This notoriously shy feline, once living in forests all over the continent, is now confined to those places where human presence is very low. Romanian forests host the second biggest population of Eurasian lynxes (Lynx Lynx), after those in Russia, and is a protected species.
The lynx prefers the mountain regions with large and quite coniferous woods, and the Carpathian Mountains offer just that. If you’re lucky, you can spot the lynx in Retezat mountains, Fagaras mountains, Apuseni, Gurghiu and Ciuc mountains, among others. But for the complete experience, head for a hike in Călimani national park in northern Romania and, alongside the lynx, you can also spot the wild cat, a smaller and cuter feline that lives in the Romanian forests. Best time to spot this nocturnal, carnivorous animal is either very early in the morning, or late at night, so keep in mind that it is very rarely seen in broad daylight.
The Brown bear
Once upon a time – specifically, by mid-19th century – the brown bear (Ursus arctos) lived in all regions in Romania, from the Danube Delta to the plains in southern Romania and up to the mountain peaks. Agriculture and livestock farming have massively restricted its territory since then, but luckily, Romania currently still has the biggest population of brown bears in Europe.
A fiercely territorial animal, one brown bear needs between 50 to 270 square kilometres (5,000-27,000 hectares) all to himself. That is why, the 10,000 brown bears living in the country have found optimum conditions in the Carpathian mountains. Those include the availability of food and that of rocky areas, where they can build their hibernation dens.
Munții Maramureșului Natural Park, as well as Cheile Bicazului – Hășmaș National Park, Cheile Nerei – Beușnița National Park, and Călimani are some of the best places to see this beautiful animal. However, if spotting a bear, the best advice is to keep your distance and try not to attract attention, as they can feel threatened and attack. Those passionate about wildlife can also visit the Bear Cave, in Apuseni mountains, and see over 100 well preserved skeletons of the Cave bear, which disappeared around 27,500 years ago.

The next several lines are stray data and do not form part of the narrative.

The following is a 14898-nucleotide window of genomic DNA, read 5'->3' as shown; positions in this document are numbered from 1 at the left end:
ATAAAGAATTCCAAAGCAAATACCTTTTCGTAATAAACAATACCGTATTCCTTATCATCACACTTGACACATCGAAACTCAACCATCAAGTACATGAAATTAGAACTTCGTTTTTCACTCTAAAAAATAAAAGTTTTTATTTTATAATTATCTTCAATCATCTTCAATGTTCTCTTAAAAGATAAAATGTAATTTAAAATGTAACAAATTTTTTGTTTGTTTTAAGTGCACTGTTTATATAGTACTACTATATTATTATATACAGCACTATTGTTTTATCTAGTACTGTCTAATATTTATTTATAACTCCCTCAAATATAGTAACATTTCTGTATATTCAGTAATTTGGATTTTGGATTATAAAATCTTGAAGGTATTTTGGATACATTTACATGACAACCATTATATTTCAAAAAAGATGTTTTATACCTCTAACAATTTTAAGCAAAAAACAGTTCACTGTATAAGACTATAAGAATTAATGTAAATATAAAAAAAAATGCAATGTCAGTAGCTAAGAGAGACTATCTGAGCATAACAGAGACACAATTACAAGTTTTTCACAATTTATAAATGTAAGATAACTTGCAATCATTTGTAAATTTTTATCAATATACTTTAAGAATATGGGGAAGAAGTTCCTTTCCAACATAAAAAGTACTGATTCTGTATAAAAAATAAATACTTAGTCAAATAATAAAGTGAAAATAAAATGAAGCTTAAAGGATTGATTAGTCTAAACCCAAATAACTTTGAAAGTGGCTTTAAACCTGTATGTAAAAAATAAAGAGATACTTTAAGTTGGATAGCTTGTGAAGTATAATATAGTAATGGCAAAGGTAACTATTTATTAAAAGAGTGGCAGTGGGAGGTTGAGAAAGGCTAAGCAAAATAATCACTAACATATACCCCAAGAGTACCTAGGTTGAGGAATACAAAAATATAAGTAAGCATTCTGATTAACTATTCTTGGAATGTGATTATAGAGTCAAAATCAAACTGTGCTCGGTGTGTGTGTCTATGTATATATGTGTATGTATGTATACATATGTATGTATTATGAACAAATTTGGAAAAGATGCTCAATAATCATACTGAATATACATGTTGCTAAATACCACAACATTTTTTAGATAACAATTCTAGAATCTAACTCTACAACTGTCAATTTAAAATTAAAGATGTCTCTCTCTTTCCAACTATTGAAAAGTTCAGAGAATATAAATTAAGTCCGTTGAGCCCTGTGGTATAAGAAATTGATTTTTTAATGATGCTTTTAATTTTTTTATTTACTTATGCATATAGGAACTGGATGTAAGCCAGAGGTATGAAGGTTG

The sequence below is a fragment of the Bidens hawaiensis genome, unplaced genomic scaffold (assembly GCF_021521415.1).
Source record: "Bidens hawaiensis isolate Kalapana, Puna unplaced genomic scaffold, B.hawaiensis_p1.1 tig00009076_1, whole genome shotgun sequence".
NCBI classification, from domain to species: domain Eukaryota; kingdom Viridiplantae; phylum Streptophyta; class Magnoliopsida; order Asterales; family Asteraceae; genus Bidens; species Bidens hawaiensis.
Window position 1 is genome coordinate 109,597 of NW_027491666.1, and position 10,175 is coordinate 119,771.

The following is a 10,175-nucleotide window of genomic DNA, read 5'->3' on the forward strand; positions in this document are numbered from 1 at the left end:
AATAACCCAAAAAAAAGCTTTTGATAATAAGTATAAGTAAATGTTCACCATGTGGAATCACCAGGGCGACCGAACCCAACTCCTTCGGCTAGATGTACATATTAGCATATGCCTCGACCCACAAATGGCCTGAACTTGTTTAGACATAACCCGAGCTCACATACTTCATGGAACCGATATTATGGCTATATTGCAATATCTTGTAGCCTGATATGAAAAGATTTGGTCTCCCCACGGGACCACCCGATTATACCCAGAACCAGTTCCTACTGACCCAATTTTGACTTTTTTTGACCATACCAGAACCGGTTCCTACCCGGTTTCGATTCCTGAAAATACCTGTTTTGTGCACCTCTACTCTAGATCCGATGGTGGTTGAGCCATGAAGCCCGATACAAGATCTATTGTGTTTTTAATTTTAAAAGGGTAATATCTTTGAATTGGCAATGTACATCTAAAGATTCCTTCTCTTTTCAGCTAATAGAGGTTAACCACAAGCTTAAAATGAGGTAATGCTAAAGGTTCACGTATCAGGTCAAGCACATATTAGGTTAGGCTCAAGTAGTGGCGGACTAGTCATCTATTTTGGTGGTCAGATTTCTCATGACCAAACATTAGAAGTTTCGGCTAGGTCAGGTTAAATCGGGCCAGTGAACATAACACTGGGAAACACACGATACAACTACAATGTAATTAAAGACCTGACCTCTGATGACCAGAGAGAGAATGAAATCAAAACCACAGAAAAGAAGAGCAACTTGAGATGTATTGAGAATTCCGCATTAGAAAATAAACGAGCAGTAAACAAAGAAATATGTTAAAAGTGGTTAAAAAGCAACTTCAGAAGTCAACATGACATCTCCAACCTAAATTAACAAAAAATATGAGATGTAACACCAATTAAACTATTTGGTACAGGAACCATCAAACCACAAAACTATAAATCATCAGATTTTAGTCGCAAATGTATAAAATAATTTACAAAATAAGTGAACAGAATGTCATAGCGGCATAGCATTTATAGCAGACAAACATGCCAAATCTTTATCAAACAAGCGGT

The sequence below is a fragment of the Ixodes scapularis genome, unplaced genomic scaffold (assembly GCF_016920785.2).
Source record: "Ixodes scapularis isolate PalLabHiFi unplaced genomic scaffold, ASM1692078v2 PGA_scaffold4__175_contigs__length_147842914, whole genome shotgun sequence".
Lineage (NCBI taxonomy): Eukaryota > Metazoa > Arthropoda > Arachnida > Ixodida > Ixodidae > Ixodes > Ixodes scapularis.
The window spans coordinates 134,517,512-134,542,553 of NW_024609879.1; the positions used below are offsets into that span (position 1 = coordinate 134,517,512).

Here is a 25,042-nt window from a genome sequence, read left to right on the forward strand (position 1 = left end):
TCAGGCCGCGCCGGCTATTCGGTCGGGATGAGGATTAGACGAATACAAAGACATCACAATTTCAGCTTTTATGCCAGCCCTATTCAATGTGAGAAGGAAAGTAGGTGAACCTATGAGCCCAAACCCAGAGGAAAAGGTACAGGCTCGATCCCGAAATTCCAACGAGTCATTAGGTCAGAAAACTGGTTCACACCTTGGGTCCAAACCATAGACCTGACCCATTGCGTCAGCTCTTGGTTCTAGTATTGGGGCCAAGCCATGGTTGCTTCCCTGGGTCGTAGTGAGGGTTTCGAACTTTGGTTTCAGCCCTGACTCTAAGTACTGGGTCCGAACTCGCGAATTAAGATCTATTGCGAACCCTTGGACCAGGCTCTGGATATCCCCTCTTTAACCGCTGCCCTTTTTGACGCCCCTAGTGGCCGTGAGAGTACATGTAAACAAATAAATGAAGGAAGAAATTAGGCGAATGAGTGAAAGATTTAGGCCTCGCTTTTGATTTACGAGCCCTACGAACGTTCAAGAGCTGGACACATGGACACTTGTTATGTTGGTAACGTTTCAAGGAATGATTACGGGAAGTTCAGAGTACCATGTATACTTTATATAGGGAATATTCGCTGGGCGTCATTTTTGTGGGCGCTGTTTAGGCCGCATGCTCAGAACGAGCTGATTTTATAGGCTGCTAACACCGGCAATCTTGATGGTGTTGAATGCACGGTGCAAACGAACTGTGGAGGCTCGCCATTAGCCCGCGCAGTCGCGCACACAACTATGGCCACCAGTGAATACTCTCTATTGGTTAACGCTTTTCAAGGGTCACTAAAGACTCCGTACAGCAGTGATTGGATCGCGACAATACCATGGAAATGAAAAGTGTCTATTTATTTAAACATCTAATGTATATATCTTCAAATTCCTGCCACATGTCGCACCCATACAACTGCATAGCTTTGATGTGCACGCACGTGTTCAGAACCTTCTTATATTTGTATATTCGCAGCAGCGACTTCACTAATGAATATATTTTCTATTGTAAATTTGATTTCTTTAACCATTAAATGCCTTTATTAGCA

The European bison
Standing tall at up to 1.95 meters, the biggest male specimens of the European bison (Bison bonasus) can weigh up to a ton, making the mammal the largest and heaviest land animal in Europe. This gentle giant – they prefer to live in herds and graze on grass, shrubs and anything green – is very well represented in Romania, where it was reintroduced in recent years and can be admired in five natural reservations.
Currently Europe’s largest bison rewilding project is found in Țarcu Mountains, Caraș-Severin county, near the village of Armeniș. This is one of the few places in the world where nature is still truly wild, making it suitable for this ambitious project. The latest addition to the park saw the arrival of 40 bison, which will be released gradually into the wild. A bison can cover a territory of up to 200 square kilometres, and their presence is very welcome in this area, as they help fertilise the meadows, boosting diversity. Also, the Acriș village reservation has 34 bison, while that of Bucșani, nearby Târgoviște and Ploiești, has 37 bison, including some young ones.
The chamois (Rupicapra rupicapra) is a friendly and lively presence in Romanian mountains. These small goats native to the European continent can run at 50 kilometres per hour and can jump distances of up to six meters and vertically, even two meters high up in the air.
Females and their young usually live in herds of around 20 individuals or more, while males are solitary for most of the year. The chamois can be spotted pretty much on all mountains, if you climb high enough. You will have the best odds of crossing paths with the chamois if hiking in Piatra Craiului, Făgăraș, Ceahlau, as well as in Bucegi mountains. The Cheile Bicazului – Hășmaș National Park is also a great spot as it offers optimum environmental conditions for chamois.